The University of Arizona  1993-95 General Catalog

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Astronomy (ASTR)
949 N. Cherry Avenue, Room N204
(520) 621-2288

Professors Peter A. Strittmatter, Head, J. Roger Angel, W. David
Arnett, John Black, Adam Burrows, Thomas Gehrels (Lunar and
Planetary Laboratory), William F. Hoffmann, J. R. Jokipii, Robert
C. Kennicutt, Jr., James W. Liebert, Frank J. Low, George H.
Rieke, Elizabeth Roemer, Thomas L. Swihart, Rodger I. Thompson,
William G. Tifft, Neville J. Woolf

Astronomer Craig B. Foltz

Associate Professors Willy Benz, John Bieging, William J. Cocke,
Christopher Impey, Fulvio Melia, Andrzej G. Pacholczyk, Marcia
Rieke, Gary D. Schmidt, Raymond E. White

Assistant Professors Jill Bechtold, Christopher Walker

Associate Astronomers Donald W. McCarthy, Jr., Erick T. Young

The Department of Astronomy offers several introductory general
education courses, as well as Bachelor of Science, Master of
Science, and Doctor of Philosophy degree programs. For graduate
admission and degree requirements, consult the Graduate Catalog.

Major: The B.S. in Astronomy major is designed to prepare
students for graduate work or professional employment in
astronomy, astrophysics, and related fields. The curriculum
combines courses and research in astronomy and astrophysics with
a strong foundation of courses in physics and mathematics. The
major requires 33 units. Required courses are ASTR 300a-300b,
302, 400a-400b, and 499 (senior research project); PHYS 410,
415a, 425, and 435; and a 3-unit course in mathematics,
statistics, or computational techniques, selected from a list
approved by the department. (Students pursuing a double major
with physics may substitute other upper-division courses in
astronomy, mathematics, physics, or planetary science for the
physics courses listed above.) Prerequisites to the required
courses include MATH 125a-125b, 223, 254; and PHYS 111a-111b,
112a-112b (or 110, 116, 121, 330). As explained below, these
prerequisite courses may be used to fulfill the minor
requirement. A theoretical astrophysics concentration is also
available to majors in this department. This concentration is an
informal program of mentoring and research opportunities for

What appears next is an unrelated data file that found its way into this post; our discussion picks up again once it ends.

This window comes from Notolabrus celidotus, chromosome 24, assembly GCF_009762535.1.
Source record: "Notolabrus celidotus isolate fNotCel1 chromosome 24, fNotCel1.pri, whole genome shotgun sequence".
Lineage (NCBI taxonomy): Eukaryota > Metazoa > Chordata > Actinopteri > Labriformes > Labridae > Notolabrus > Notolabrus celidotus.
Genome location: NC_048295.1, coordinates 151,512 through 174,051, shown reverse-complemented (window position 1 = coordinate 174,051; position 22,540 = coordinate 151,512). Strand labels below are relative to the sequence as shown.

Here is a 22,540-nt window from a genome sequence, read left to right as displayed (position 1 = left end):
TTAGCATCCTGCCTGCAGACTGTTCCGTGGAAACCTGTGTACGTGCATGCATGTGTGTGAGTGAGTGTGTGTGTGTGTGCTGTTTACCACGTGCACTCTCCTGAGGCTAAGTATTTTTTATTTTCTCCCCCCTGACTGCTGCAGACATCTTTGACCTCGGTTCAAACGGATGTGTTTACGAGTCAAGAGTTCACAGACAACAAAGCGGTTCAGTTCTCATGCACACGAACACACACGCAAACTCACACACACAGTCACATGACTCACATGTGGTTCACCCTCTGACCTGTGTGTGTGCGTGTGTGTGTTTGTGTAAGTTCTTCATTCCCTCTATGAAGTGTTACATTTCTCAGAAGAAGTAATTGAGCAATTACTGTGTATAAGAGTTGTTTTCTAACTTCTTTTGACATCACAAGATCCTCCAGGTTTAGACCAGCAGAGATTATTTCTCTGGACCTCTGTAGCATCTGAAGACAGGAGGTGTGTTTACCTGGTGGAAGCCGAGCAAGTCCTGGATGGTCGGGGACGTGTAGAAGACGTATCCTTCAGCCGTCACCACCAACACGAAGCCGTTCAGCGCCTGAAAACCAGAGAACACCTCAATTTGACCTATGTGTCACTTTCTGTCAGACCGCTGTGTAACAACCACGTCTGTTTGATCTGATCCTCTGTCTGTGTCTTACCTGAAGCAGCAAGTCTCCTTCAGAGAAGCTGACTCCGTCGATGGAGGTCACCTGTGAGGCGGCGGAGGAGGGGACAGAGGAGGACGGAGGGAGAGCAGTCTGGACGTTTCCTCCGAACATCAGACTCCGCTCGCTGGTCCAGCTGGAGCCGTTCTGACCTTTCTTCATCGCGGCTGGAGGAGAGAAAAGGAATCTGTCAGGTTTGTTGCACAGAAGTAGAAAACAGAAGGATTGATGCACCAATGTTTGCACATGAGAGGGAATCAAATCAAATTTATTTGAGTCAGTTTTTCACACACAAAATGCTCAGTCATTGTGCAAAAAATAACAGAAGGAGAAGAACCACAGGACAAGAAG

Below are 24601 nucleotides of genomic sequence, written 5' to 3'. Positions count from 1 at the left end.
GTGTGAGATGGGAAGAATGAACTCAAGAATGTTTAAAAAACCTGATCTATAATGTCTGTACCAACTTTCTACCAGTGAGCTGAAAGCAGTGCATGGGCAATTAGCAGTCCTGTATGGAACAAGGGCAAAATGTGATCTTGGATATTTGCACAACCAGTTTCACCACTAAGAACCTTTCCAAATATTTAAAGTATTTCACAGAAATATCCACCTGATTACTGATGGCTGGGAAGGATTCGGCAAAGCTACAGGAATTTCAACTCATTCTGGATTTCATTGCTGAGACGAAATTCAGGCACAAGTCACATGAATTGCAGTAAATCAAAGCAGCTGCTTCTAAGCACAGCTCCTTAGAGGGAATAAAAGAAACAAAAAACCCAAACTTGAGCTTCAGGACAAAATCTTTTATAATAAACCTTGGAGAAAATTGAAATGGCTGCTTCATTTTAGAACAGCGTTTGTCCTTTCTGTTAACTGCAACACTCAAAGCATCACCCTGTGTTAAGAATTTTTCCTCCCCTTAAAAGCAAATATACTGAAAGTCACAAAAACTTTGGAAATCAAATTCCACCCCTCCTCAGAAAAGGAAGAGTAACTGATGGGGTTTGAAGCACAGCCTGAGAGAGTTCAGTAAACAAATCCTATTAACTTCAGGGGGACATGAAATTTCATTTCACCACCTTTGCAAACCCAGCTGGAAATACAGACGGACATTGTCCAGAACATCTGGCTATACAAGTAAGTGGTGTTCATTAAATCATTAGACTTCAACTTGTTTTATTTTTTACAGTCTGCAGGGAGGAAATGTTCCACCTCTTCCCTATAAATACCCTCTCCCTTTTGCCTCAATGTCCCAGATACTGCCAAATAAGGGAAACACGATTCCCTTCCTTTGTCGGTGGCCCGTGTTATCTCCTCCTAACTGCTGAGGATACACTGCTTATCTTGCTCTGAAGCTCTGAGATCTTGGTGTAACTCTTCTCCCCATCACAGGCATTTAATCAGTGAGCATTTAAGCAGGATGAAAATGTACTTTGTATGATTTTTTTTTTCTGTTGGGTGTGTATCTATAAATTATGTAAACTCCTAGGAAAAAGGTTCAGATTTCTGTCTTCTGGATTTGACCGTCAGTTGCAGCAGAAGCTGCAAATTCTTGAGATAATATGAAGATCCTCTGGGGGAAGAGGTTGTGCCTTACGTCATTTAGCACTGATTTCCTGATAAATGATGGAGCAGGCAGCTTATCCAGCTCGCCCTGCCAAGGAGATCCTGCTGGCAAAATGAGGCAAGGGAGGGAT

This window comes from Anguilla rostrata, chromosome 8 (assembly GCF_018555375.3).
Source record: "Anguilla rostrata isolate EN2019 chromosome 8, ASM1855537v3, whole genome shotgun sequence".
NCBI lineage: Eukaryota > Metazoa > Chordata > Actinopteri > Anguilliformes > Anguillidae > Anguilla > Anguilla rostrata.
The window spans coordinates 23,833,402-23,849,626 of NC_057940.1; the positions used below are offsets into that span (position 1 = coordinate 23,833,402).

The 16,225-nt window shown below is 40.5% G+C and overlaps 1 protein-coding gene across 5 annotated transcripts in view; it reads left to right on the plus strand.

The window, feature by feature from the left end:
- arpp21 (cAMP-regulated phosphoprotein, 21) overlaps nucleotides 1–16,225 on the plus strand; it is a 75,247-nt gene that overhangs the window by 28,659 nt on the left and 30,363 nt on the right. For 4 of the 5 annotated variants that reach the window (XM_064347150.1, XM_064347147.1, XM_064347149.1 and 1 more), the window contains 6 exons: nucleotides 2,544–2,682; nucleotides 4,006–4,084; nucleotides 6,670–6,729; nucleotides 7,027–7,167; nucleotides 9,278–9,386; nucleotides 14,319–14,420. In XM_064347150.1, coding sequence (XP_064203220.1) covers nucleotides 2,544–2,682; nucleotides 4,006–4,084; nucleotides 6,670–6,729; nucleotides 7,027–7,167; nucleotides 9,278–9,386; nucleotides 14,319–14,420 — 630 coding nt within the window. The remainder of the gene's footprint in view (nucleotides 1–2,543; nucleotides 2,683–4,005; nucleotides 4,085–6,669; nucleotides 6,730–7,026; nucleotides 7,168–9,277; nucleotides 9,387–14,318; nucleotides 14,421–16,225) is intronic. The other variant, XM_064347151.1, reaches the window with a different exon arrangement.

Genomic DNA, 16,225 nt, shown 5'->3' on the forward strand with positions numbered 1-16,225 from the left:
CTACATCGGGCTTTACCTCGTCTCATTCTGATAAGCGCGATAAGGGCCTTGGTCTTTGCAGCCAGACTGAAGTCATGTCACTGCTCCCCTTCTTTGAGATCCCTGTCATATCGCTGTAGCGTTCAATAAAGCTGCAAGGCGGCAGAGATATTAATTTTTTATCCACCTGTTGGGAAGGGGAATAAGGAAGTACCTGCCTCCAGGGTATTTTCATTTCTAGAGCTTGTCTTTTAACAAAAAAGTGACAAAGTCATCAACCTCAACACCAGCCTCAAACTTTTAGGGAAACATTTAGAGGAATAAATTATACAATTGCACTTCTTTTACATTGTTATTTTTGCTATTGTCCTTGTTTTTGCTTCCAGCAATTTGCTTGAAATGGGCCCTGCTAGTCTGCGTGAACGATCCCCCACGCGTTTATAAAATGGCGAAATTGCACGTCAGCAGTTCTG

students with high academic standing. Interested students should
contact their department advisor for information about this
program.

Prospective students should be aware that the curriculum for this
major is very demanding, and requires solid preparation in high
school mathematics and science. A student who lacks such
preparation should expect to take longer than four years to
complete the degree requirements.

Minors: For department majors, an optional structured minor
consisting of MATH 125a-125b, 223, and 254; and PHYS 111a-111b
(or 110, 116) is available. Other minor options are available to
students in other departments. These include a 20-unit technical
minor, mainly for science and engineering majors, and a 20-unit
liberal arts minor for students in other fields. Consult the
College of Arts and Sciences or the astronomy department office
for details.

Teaching Majors: The department does not offer a teaching major
in astronomy. However, students interested in secondary school
science teaching may earn teaching majors in Physics or Earth
Science (which includes astronomy). Information on these majors
is given under the catalog listings for the Department of Physics
and the Department of Geosciences, respectively.

The department participates in the Honors Program.

100.* Essentials of Astronomy (3) I II S A survey of astronomy,
with attention to its interdisciplinary aspects and its
relationships to other sciences. Planetarium work and some night-
time observing sessions and field trips supplement class
lectures. Primarily for nonscience majors.

101L. Astronomy Laboratory (1) I II S Projects, telescope
observing, planetarium work, discussions. Can be taken alone or
with 100. Combination is equivalent to 110a. Labwork includes
frequent mathematical calculations using basic algebra.
Recommended preparation is satisfactory completion of the
University entrance requirement in mathematics.

105. The Universe and Humanity: Origin and Destiny (3) I II
(Identical with PTYS 105)

106. Survey of the Solar System (4) I II (Identical with PTYS
106)

110a-110b.* Introductory Astronomy (4-4) A broad introduction to
traditional and modern astronomy combining class lectures,
planetarium and lab. work, and night-time observing and field
trips. 110b: P, 100 or 110a. Labwork includes frequent
mathematical calculations, using basic algebra. Recommended
preparation is satisfactory completion of the University entrance
requirements in mathematics.

*Credit will be allowed for only one of the following: 100 or
110a.